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Hello, My Name Is Gord

| March 1, 2011 | 0 Comments

Q&A With Tragically Hip’s Gord Downie

IE: How do you balance The Tragically Hip with your solo career?
Gord Downie:
I don’t really worry about balance. Just like anybody, I move from one thing to the other. I’m into the process of discovering things and chasing surprises. It’s not a tough transition, because I pretty much write every day and I’m always looking for an outlet.

IE: What inspired the title of your new album?
GD:
I took the title from the book Son Of The Morning Star: Custer And The Little Bighorn [by Evan S. Connell]. I’m not an aficionado, but it provides a detailed account of The Battle Of Little Big Horn that I don’t think you’d typically find. It’s about Custer and the various characters as they converged on the battle site. The Grand Bounce describes the term soldiers used when they were planning to desert.

IE: How did you get hooked up with Chris Walla from Death Cab For Cutie as producer on the project?
GD:
We met at a festival in British Columbia where we and Death Cab were both playing. Chris came backstage and said he grew up listening to The Tragically Hip. He’s a very curious guy, really nice and easy. We talked over the phone for months as schedules converged with one another and then two summers ago we converged in Canada. I showed him some songs, we laid them down with the band [The Country Of Miracles], and he went away and mixed it on his own. As each mix arrived, it was like getting a great gift out of the blue and it was fun and surprising.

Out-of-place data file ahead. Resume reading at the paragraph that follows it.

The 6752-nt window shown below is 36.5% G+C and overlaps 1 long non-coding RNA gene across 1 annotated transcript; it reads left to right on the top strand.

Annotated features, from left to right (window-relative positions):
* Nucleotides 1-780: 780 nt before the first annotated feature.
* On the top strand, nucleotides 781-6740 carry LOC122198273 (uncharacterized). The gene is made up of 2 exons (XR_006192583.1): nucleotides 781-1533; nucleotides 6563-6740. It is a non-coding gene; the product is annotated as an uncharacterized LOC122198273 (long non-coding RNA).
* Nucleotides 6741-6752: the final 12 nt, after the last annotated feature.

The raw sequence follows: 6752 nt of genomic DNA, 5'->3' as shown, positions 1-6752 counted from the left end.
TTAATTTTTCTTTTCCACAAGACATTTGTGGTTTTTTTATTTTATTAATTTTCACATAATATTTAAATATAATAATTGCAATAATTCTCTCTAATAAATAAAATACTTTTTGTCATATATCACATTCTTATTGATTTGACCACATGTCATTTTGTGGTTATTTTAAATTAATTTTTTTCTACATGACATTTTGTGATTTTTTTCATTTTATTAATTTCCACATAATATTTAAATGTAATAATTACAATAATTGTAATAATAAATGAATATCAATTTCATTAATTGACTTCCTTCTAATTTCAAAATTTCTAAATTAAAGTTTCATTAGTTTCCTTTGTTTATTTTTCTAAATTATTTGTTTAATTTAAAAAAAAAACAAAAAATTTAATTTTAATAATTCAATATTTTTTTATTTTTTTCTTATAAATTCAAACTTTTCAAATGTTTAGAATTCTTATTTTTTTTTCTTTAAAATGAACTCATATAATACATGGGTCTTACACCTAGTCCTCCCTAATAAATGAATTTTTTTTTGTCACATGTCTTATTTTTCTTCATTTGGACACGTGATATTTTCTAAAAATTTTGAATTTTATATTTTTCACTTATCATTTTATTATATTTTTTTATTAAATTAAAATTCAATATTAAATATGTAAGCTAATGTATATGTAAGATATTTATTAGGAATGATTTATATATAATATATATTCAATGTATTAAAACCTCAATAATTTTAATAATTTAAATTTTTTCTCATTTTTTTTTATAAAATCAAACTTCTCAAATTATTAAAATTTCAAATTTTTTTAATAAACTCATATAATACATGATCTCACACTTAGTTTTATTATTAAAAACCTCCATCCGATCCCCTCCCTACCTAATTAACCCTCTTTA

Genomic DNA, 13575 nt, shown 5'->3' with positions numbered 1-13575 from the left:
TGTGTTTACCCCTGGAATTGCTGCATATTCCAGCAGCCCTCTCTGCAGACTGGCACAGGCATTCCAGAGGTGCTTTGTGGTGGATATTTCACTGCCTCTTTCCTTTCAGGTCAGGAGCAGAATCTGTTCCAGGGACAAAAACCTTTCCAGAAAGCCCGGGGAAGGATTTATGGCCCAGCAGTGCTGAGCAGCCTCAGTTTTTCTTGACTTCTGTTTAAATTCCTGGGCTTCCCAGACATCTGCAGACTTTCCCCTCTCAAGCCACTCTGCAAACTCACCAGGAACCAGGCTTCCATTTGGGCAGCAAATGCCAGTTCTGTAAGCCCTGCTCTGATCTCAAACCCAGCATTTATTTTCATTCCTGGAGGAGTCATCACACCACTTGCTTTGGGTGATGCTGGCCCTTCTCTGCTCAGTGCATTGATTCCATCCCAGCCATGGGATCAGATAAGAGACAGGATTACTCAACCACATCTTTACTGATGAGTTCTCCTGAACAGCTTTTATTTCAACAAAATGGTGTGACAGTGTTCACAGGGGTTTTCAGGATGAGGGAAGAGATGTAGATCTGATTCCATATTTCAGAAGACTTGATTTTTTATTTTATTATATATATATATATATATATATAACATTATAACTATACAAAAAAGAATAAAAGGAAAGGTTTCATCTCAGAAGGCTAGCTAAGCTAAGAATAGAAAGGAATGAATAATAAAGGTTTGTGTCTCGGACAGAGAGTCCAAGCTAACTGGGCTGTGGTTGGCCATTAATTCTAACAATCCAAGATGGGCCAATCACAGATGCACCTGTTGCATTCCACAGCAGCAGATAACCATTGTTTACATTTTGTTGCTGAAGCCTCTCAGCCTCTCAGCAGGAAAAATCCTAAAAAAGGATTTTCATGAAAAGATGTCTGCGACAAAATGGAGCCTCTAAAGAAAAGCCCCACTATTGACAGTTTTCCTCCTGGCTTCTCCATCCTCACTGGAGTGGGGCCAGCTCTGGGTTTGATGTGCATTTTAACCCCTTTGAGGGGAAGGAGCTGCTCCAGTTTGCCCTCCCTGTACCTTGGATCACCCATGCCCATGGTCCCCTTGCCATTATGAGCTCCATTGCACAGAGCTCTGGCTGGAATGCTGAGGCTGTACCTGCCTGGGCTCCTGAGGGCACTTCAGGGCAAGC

IE: How would you classify your songwriting these days?
GD:
I’d probably say I’m an emerging songwriter, someone who’s always learning something new . . . I don’t have any great expectations, but I love doing it and exploring the guitar. I like writing the words and what they’re trying to say and then the pattern of what the next sound should be since there are so many choices.

IE: What can fans expect from your current solo tour?
GD:
We spent last summer touring festivals of a disparate nature — jazz, folk, rock, blues — and I’m proud of the nimbleness. Last fall, we did a proper tour across Canada and [this spring in America] will be a modified version of that. We’ll have [guitarist] Dale [Morningstar] and [vocalist/guitarist/bassist] Julie [Doiron] and strip it down to the woods. It’s going to be closer to how the songs sounded when I was teaching them to Chris Walla.

IE: What are the goals for the current season of your career?
GD:
As we speak, I’m writing, recording and pushing forward with the guys in The Hip. We’ll be putting out songs and playing this summer. I’m moving from one thing to another, just to keep it interesting as opposed to here comes a record that you spend 18 months recording and touring in support of and then spending a year on your couch relaxing. I don’t know, but I think those days [in the music industry] might be gone.

Gord Downie & The Country Of Miracles appear in support of The Grand Bounce on March 29th at Park West. Q&A By Andy Argyrakis.

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